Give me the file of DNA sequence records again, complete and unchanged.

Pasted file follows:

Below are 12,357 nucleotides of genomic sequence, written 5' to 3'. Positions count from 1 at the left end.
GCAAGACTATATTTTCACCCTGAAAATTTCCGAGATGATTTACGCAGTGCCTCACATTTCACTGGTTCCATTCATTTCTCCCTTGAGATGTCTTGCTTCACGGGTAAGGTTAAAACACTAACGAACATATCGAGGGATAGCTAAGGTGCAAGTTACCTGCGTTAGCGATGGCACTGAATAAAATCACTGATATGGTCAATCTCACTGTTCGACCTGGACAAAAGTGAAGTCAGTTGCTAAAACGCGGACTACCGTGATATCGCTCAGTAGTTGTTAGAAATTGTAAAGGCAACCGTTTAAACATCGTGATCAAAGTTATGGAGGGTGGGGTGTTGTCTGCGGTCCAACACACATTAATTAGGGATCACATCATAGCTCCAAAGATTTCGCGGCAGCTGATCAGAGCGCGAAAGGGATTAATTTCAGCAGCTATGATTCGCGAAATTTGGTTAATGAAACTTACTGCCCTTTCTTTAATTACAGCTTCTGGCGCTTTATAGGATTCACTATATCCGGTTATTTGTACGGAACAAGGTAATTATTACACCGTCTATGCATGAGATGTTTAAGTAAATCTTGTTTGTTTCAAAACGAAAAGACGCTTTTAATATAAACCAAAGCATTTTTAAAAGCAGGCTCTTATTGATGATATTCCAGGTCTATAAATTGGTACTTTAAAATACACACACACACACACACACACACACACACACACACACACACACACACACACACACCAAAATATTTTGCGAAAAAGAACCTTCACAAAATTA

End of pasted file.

Below are 12,357 nucleotides of genomic sequence, written 5' to 3'. Positions count from 1 at the left end.
GCAAGACTATATTTTCACCCTGAAAATTTCCGAGATGATTTACGCAGTGCCTCACATTTCACTGGTTCCATTCATTTCTCCCTTGAGATGTCTTGCTTCACGGGTAAGGTTAAAACACTAACGAACATATCGAGGGATAGCTAAGGTGCAAGTTACCTGCGTTAGCGATGGCACTGAATAAAATCACTGATATGGTCAATCTCACTGTTCGACCTGGACAAAAGTGAAGTCAGTTGCTAAAACGCGGACTACCGTGATATCGCTCAGTAGTTGTTAGAAATTGTAAAGGCAACCGTTTAAACATCGTGATCAAAGTTATGGAGGGTGGGGTGTTGTCTGCGGTCCAACACACATTAATTAGGGATCACATCATAGCTCCAAAGATTTCGCGGCAGCTGATCAGAGCGCGAAAGGGATTAATTTCAGCAGCTATGATTCGCGAAATTTGGTTAATGAAACTTACTGCCCTTTCTTTAATTACAGCTTCTGGCGCTTTATAGGATTCACTATATCCGGTTATTTGTACGGAACAAGGTAATTATTACACCGTCTATGCATGAGATGTTTAAGTAAATCTTGTTTGTTTCAAAACGAAAAGACGCTTTTAATATAAACCAAAGCATTTTTAAAAGCAGGCTCTTATTGATGATATTCCAGGTCTATAAATTGGTACTTTAAAATACACACACACACACACACACACACACACACACACACACACACACACACACACACACCAAAATATTTTGCGAAAAAGAACCTTCACAAAATTA